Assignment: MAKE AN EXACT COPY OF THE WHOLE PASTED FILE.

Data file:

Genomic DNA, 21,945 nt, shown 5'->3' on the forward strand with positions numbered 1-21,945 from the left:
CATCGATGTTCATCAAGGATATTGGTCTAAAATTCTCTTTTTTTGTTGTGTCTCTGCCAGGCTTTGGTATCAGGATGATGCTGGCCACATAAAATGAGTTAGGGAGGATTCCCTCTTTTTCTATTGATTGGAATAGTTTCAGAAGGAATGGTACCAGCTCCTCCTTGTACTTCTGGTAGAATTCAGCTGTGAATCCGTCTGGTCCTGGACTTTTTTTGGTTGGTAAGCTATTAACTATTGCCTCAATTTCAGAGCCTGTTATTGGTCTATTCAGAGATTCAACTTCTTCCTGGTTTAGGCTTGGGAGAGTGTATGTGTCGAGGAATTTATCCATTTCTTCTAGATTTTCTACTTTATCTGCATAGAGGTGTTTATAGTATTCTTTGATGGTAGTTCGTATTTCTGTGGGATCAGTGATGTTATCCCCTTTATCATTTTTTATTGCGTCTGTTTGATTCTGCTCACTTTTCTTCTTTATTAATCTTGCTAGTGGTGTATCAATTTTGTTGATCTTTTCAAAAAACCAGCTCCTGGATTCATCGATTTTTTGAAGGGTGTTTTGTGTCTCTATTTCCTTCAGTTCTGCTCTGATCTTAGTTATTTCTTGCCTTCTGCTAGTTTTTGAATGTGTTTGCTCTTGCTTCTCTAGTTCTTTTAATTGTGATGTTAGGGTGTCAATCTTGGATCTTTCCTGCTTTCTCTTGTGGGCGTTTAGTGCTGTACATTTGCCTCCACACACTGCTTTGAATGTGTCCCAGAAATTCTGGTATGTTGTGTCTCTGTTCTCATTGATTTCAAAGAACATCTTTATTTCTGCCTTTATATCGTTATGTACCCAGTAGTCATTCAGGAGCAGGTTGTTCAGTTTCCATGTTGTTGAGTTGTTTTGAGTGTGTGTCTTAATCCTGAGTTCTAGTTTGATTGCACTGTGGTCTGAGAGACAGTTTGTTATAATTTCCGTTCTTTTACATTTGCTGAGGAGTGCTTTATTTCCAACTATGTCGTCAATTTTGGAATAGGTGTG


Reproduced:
Genomic DNA, 21,945 nt, shown 5'->3' on the forward strand with positions numbered 1-21,945 from the left:
CATCGATGTTCATCAAGGATATTGGTCTAAAATTCTCTTTTTTTGTTGTGTCTCTGCCAGGCTTTGGTATCAGGATGATGCTGGCCACATAAAATGAGTTAGGGAGGATTCCCTCTTTTTCTATTGATTGGAATAGTTTCAGAAGGAATGGTACCAGCTCCTCCTTGTACTTCTGGTAGAATTCAGCTGTGAATCCGTCTGGTCCTGGACTTTTTTTGGTTGGTAAGCTATTAACTATTGCCTCAATTTCAGAGCCTGTTATTGGTCTATTCAGAGATTCAACTTCTTCCTGGTTTAGGCTTGGGAGAGTGTATGTGTCGAGGAATTTATCCATTTCTTCTAGATTTTCTACTTTATCTGCATAGAGGTGTTTATAGTATTCTTTGATGGTAGTTCGTATTTCTGTGGGATCAGTGATGTTATCCCCTTTATCATTTTTTATTGCGTCTGTTTGATTCTGCTCACTTTTCTTCTTTATTAATCTTGCTAGTGGTGTATCAATTTTGTTGATCTTTTCAAAAAACCAGCTCCTGGATTCATCGATTTTTTGAAGGGTGTTTTGTGTCTCTATTTCCTTCAGTTCTGCTCTGATCTTAGTTATTTCTTGCCTTCTGCTAGTTTTTGAATGTGTTTGCTCTTGCTTCTCTAGTTCTTTTAATTGTGATGTTAGGGTGTCAATCTTGGATCTTTCCTGCTTTCTCTTGTGGGCGTTTAGTGCTGTACATTTGCCTCCACACACTGCTTTGAATGTGTCCCAGAAATTCTGGTATGTTGTGTCTCTGTTCTCATTGATTTCAAAGAACATCTTTATTTCTGCCTTTATATCGTTATGTACCCAGTAGTCATTCAGGAGCAGGTTGTTCAGTTTCCATGTTGTTGAGTTGTTTTGAGTGTGTGTCTTAATCCTGAGTTCTAGTTTGATTGCACTGTGGTCTGAGAGACAGTTTGTTATAATTTCCGTTCTTTTACATTTGCTGAGGAGTGCTTTATTTCCAACTATGTCGTCAATTTTGGAATAGGTGTG